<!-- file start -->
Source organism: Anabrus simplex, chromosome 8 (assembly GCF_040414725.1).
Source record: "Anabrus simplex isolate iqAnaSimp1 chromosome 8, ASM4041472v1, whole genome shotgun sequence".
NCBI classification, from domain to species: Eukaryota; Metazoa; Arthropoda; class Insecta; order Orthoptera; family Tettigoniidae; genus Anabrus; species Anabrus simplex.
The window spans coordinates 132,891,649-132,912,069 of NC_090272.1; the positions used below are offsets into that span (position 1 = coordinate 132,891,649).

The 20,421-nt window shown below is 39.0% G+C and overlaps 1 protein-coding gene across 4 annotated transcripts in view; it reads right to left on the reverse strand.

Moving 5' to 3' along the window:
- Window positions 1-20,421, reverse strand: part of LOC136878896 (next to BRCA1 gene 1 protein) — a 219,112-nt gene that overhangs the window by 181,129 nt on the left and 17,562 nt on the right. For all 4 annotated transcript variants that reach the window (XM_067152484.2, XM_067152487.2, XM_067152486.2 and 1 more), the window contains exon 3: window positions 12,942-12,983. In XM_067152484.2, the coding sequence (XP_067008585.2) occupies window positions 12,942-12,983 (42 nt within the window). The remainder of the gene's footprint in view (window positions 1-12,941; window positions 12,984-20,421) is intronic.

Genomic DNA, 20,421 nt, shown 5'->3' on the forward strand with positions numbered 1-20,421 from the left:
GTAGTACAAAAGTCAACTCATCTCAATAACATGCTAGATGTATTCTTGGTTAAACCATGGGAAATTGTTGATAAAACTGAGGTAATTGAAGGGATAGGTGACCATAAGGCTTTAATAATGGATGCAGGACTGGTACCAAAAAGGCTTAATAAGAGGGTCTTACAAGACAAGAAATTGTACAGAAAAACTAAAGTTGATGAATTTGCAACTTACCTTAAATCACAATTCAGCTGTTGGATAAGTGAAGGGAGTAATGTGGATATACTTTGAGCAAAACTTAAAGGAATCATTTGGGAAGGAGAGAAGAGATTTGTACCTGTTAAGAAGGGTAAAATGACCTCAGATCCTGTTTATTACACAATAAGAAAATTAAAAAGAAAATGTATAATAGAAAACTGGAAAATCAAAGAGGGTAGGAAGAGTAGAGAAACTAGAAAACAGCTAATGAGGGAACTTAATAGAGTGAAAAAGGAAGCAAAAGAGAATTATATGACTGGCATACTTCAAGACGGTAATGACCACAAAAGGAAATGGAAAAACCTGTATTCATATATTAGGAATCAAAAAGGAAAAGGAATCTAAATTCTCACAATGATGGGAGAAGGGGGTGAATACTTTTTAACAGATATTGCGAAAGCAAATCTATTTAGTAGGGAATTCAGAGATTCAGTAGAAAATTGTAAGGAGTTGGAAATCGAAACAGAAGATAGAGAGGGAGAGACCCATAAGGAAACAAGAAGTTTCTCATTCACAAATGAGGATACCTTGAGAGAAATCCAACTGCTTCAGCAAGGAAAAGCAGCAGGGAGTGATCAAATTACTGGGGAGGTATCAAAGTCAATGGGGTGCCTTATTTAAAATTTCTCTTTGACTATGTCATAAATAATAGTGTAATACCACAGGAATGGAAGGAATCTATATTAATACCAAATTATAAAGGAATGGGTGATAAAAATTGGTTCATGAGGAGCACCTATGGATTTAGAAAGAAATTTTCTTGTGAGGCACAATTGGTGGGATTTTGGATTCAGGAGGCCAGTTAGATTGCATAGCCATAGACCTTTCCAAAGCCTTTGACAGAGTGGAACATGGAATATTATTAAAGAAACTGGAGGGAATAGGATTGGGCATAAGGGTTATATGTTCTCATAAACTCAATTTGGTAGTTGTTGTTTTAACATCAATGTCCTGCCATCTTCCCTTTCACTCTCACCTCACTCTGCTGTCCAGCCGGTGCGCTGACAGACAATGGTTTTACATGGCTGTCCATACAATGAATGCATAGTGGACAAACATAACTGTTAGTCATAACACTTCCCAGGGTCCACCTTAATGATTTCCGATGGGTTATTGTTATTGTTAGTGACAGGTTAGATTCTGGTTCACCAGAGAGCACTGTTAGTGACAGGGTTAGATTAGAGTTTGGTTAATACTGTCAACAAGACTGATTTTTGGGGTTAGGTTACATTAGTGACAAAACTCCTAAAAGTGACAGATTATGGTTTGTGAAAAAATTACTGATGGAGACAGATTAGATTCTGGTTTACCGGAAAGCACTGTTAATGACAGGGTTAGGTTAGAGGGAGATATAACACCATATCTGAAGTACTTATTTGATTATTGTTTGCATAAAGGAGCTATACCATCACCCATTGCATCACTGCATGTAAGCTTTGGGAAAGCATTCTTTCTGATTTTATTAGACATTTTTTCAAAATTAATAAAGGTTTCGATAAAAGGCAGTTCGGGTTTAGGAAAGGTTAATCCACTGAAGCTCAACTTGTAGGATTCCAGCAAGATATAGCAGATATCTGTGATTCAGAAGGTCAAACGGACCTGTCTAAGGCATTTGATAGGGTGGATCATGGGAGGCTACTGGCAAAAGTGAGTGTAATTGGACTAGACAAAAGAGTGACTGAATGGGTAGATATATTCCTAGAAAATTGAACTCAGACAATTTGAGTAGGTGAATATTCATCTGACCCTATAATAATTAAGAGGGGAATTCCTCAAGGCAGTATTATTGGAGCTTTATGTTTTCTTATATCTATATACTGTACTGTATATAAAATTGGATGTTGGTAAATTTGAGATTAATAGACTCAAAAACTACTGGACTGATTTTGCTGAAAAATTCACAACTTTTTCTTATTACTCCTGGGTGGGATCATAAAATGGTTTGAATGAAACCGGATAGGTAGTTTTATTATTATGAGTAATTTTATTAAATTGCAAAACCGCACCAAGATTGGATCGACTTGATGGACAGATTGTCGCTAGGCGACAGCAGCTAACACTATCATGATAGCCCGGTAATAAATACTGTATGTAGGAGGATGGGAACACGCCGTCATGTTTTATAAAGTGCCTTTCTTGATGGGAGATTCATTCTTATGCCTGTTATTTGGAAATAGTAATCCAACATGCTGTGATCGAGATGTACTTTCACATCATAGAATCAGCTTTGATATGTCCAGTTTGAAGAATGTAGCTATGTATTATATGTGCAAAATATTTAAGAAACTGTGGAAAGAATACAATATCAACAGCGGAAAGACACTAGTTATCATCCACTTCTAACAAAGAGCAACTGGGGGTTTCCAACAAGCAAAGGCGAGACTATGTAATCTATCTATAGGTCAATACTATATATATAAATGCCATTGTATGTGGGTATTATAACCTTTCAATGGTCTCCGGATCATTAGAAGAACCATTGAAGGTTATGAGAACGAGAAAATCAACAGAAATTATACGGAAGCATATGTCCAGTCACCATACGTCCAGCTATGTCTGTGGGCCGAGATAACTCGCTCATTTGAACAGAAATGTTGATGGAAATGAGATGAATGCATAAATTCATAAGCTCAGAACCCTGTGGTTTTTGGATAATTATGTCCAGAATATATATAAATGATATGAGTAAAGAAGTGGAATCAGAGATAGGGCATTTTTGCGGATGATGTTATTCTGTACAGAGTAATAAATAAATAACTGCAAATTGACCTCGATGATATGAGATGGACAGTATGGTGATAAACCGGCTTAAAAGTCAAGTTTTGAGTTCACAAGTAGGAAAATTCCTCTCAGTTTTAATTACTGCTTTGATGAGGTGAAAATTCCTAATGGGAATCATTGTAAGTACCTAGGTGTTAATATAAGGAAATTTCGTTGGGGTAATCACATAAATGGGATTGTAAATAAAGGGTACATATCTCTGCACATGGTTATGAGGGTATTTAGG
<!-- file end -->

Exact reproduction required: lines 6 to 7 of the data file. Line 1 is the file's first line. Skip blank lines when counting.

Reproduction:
Moving 5' to 3' along the window:
- Window positions 1-20,421, reverse strand: part of LOC136878896 (next to BRCA1 gene 1 protein) — a 219,112-nt gene that overhangs the window by 181,129 nt on the left and 17,562 nt on the right. For all 4 annotated transcript variants that reach the window (XM_067152484.2, XM_067152487.2, XM_067152486.2 and 1 more), the window contains exon 3: window positions 12,942-12,983. In XM_067152484.2, the coding sequence (XP_067008585.2) occupies window positions 12,942-12,983 (42 nt within the window). The remainder of the gene's footprint in view (window positions 1-12,941; window positions 12,984-20,421) is intronic.